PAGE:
Wednesday, November 16, 2011

[November 16th] Memoirs: A Tool for Alternative Education?

I've been thinking about Jung Chang's memoir “Wild Swans” for about two weeks now, so I thought to finally share my thoughts on this book, which is only two years my junior with a first print dating back to 1991. With all the new releases, I'm reading, I find it oddly bizarre that a novel can be older than me or around my age. Although I'm tempted to review “Wild Swans”, I will keep my praise to myself, but look at my experience from another angle. 

As with all worthwhile experiences, finding “Wild Swans” in the first place had been random. I was browsing through my favourite bookshop “Shakespeare & Friends”, when I stumbled on this thick beauty and decided that it deserved a chance. At the time it felt like an impulse purchase, but I know you know that some books speak to you in a language that only your body can decipher and this is pretty much what I believe happened to me. I've never read a memoir. Moreover, I have rarely had a hunger to read outside my comfort zone [though this is changing at the moment], but I extracted so much gut-punching knowledge from every page in “Wild Swans” about China that had me thinking about whether it's not better to study about history, other cultures and the development of countries and civilizations through fiction. 

While I like to pretend I take interest in learning about other cultures and their histories, I rarely find myself in the position where I pay an academic level of attention to another culture or history of a nation. The way my brain is wired challenges me to digest information in raw form, no matter how well ordered or sparingly presented it is. Facts are not my thing and interest alone can't pull me through. With fiction, however, sign me up. “Wild Swans” presented me with a China all my history textbooks failed to do.* 

Considering how the volume of information grows, especially now that most countries in the world connect with each other and attempt to re-establish cultural connection, the newest generation has a tough challenge to absorb as much as possible about any given subject. Theoretically, it would be a lot easier to learn about any country's history through a narration rather than paragraphs with dates. I'm not saying that this should be the dominant form in which history should be taught, because I've yet to see the perfect substitute of a good old fashioned textbook [in the sense that a textbook gets the job done]. Studying with fictional memoirs or even autobiographies would be an additional tool to help keep what has been studied in class. 

Why do I believe this would work? Because history is indifferent to the student. It has happened in the past and those events do not concern him, even more so, if the student lives in Iceland and has to read about Spain. There is no connection, plus the 21st century is the era of “me”, if you take a look at how products are marketed on a personal level. They are not being sold to a consumer, but to the individual and all commercials seek to establish an emotion connection with its intended audience. Memoirs such as “Wild Swans” are the commercials that sell history.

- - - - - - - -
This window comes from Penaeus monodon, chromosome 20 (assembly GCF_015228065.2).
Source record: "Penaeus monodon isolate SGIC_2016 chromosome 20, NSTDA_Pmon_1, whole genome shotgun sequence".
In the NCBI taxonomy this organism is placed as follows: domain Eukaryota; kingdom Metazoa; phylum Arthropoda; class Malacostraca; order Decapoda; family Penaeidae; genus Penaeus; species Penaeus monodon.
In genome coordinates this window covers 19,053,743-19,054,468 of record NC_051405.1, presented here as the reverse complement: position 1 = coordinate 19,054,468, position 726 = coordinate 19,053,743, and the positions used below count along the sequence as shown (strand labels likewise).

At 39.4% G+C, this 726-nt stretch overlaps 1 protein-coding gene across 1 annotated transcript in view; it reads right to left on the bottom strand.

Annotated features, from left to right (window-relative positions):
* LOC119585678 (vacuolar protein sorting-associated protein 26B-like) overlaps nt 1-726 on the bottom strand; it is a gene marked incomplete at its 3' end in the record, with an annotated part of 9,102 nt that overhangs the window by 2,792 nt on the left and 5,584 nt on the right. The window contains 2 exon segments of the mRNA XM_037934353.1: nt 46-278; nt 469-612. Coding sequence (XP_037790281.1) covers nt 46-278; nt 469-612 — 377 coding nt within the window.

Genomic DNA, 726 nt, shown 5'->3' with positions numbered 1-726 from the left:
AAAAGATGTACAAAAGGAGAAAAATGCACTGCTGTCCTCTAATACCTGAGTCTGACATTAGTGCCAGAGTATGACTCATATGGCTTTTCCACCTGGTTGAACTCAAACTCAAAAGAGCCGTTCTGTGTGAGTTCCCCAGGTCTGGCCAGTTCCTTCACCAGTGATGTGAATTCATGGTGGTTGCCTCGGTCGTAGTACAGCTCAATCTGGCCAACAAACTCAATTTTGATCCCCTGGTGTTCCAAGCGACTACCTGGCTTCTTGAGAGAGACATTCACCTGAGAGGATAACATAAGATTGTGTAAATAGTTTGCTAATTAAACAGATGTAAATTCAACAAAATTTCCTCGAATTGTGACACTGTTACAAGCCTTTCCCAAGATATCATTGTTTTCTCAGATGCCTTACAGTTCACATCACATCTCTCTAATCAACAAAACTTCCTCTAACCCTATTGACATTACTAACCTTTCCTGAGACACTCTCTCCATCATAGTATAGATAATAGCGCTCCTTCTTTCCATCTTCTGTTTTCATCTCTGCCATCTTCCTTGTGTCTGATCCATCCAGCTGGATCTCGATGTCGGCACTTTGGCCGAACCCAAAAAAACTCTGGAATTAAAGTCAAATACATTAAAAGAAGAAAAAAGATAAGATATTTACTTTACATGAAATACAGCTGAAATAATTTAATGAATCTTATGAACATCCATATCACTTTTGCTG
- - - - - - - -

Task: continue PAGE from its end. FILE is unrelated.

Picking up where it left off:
They offer a brief glimpse into what has happened over a period of time, narrowed down to an individual, whose voice the reader is exposed to through the whole book. If the memoir is competent, then the reader will bond with the narrator and relate to the pain and the hardships through any turbulent era. It's not about the dates or the figures, but how they translate as tragedies or triumphs, which appeal on a more personal level. Given that teenagers are in the age, where they are in a constant state of discovery and emotional growth, it's a safe bet that a powerful book such as “Wild Swans” would use their raging hormones in history's favour and feed their desire to learn.** 

 Then again, this would bread problems on its own, because in order for this model to work, children would have to be avid readers and enjoy the assigned titles, which in middle and high school is an issue as no child likes to be forced to read. Personally, I hated every single book that was assigned to me to read, mainly because it was not up to me to make the decision. So my post is more of an exercise in theoretical thinking than anything else, but worth some thought. What about you? Do you like memoirs? Do you find them useful to access another culture or are they just another pretty story?

*: Of course, I can't confirm the historical accuracy in Chang's book. Perhaps, Chang tweaked some of the details to fit her plan for the story. However, the Zeitgeist and the mentality of the people in the one century in “Wild Swans” along with the major historical events ring true to me as a reader. I have read that the memoir has been labelled as a fictional narrative, but even if the example given in the book through the three generation of women had not happened, Chang reinforces the belief in her readers that these events, or similar ones given the historical context, must have happened to someone. 

**: I'm talking in an ideal case scenario. Let's not forget that this is theory.